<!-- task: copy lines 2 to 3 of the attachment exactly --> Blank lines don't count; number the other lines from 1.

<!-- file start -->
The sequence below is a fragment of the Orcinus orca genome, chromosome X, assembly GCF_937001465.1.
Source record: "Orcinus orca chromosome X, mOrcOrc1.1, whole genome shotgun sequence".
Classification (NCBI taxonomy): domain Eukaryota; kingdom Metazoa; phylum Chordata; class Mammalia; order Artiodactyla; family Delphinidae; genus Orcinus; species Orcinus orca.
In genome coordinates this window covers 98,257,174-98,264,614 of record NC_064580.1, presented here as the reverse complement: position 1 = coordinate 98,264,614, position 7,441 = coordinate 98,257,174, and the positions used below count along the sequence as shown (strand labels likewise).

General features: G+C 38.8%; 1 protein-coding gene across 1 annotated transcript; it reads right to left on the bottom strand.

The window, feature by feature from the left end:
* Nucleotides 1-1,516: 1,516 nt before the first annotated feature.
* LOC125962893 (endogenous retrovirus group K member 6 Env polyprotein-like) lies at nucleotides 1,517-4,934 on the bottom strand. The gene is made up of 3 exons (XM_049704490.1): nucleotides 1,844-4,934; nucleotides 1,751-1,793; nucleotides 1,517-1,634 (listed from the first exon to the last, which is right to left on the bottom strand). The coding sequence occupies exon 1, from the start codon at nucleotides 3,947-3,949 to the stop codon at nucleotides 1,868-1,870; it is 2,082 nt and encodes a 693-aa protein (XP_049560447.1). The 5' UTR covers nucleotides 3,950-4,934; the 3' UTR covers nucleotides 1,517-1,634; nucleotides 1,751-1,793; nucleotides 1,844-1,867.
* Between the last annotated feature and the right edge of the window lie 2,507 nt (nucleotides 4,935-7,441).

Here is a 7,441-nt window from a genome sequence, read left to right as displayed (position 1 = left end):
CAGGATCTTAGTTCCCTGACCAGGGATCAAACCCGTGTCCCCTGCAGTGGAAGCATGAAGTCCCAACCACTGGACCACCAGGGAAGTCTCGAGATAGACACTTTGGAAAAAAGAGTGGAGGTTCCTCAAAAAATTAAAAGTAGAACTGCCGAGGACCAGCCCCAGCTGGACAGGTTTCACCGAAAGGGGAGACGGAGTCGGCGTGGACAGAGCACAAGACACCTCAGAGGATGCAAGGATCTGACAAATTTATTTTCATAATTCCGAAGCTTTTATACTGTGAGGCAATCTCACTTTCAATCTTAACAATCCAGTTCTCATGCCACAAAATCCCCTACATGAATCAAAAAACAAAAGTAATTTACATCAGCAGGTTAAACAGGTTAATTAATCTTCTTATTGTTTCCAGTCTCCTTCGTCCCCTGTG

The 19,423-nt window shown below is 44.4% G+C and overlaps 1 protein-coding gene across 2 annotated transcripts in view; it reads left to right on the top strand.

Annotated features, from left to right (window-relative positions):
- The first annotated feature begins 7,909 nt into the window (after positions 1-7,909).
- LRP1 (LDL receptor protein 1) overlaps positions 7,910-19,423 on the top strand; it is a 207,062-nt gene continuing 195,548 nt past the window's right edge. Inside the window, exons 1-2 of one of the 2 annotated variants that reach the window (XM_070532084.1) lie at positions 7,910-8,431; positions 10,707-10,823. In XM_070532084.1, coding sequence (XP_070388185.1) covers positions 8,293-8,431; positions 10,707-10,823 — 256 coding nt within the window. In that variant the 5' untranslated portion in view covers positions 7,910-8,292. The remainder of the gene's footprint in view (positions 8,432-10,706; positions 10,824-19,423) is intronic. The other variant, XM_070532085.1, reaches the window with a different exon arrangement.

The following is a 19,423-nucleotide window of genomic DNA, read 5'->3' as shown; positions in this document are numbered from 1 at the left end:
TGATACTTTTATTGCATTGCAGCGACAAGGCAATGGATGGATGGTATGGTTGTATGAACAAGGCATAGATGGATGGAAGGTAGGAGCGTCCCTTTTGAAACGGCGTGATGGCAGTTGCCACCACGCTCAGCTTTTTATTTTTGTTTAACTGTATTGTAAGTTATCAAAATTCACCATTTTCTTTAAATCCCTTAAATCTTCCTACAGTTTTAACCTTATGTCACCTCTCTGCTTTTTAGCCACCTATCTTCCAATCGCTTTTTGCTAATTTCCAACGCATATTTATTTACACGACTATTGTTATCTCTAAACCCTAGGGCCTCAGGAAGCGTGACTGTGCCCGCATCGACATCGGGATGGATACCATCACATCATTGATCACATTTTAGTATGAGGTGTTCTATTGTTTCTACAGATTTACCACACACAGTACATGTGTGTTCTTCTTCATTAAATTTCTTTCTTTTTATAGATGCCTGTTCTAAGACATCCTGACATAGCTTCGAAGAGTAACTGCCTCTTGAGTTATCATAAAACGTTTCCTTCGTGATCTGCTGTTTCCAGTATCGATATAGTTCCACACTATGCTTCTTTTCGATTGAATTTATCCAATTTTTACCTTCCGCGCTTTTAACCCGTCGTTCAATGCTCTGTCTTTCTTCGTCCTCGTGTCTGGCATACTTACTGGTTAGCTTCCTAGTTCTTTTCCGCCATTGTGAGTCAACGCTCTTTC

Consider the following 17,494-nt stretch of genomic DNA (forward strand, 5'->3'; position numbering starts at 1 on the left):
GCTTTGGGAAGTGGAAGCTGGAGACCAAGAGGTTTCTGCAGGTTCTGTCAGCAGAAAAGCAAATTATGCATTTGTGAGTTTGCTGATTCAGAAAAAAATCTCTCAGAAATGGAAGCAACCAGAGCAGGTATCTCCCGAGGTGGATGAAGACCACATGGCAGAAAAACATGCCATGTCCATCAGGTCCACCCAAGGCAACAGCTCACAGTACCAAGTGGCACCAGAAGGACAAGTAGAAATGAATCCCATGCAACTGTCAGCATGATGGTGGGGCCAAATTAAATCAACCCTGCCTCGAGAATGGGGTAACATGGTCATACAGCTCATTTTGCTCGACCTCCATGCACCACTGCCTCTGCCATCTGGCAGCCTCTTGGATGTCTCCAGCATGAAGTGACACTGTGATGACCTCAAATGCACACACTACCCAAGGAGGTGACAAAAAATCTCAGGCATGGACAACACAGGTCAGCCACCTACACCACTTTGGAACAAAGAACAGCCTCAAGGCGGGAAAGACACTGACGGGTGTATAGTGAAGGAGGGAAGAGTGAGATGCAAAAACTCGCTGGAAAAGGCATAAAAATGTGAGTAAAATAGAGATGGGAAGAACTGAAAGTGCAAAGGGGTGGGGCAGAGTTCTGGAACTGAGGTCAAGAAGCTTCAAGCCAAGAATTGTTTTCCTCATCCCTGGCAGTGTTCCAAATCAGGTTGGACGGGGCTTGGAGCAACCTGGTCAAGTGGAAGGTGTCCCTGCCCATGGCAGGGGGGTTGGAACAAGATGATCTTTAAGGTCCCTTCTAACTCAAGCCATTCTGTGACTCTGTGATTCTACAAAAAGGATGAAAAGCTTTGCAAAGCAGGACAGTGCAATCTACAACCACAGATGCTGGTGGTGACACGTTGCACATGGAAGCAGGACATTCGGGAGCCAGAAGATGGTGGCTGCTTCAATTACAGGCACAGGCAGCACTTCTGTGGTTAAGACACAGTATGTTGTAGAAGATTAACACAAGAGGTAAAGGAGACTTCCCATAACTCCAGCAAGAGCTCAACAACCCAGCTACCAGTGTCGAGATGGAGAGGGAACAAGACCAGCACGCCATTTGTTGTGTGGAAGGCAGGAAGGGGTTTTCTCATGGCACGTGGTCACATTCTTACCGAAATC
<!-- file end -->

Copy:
Source record: "Orcinus orca chromosome X, mOrcOrc1.1, whole genome shotgun sequence".
Classification (NCBI taxonomy): domain Eukaryota; kingdom Metazoa; phylum Chordata; class Mammalia; order Artiodactyla; family Delphinidae; genus Orcinus; species Orcinus orca.